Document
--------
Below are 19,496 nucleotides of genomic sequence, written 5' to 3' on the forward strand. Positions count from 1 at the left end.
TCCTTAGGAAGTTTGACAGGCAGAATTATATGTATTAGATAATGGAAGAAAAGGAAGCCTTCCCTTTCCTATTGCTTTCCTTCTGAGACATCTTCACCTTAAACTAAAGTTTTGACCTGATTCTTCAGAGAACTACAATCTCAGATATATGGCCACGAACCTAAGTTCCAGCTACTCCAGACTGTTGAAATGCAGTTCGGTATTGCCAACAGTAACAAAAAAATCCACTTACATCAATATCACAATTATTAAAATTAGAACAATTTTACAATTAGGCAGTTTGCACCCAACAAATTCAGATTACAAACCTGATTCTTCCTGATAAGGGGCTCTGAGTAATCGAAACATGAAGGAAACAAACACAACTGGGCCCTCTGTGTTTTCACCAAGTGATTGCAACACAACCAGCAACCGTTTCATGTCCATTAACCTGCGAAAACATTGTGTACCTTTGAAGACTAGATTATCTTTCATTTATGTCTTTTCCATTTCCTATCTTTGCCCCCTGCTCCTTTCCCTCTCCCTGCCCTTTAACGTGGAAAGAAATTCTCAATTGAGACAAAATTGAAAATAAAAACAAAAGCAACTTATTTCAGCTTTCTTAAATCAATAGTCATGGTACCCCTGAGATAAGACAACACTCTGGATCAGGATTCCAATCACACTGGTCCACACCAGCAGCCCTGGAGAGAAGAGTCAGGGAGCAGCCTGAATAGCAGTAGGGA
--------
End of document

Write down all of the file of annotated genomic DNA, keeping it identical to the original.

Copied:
Below are 19,496 nucleotides of genomic sequence, written 5' to 3' on the forward strand. Positions count from 1 at the left end.
TCCTTAGGAAGTTTGACAGGCAGAATTATATGTATTAGATAATGGAAGAAAAGGAAGCCTTCCCTTTCCTATTGCTTTCCTTCTGAGACATCTTCACCTTAAACTAAAGTTTTGACCTGATTCTTCAGAGAACTACAATCTCAGATATATGGCCACGAACCTAAGTTCCAGCTACTCCAGACTGTTGAAATGCAGTTCGGTATTGCCAACAGTAACAAAAAAATCCACTTACATCAATATCACAATTATTAAAATTAGAACAATTTTACAATTAGGCAGTTTGCACCCAACAAATTCAGATTACAAACCTGATTCTTCCTGATAAGGGGCTCTGAGTAATCGAAACATGAAGGAAACAAACACAACTGGGCCCTCTGTGTTTTCACCAAGTGATTGCAACACAACCAGCAACCGTTTCATGTCCATTAACCTGCGAAAACATTGTGTACCTTTGAAGACTAGATTATCTTTCATTTATGTCTTTTCCATTTCCTATCTTTGCCCCCTGCTCCTTTCCCTCTCCCTGCCCTTTAACGTGGAAAGAAATTCTCAATTGAGACAAAATTGAAAATAAAAACAAAAGCAACTTATTTCAGCTTTCTTAAATCAATAGTCATGGTACCCCTGAGATAAGACAACACTCTGGATCAGGATTCCAATCACACTGGTCCACACCAGCAGCCCTGGAGAGAAGAGTCAGGGAGCAGCCTGAATAGCAGTAGGGA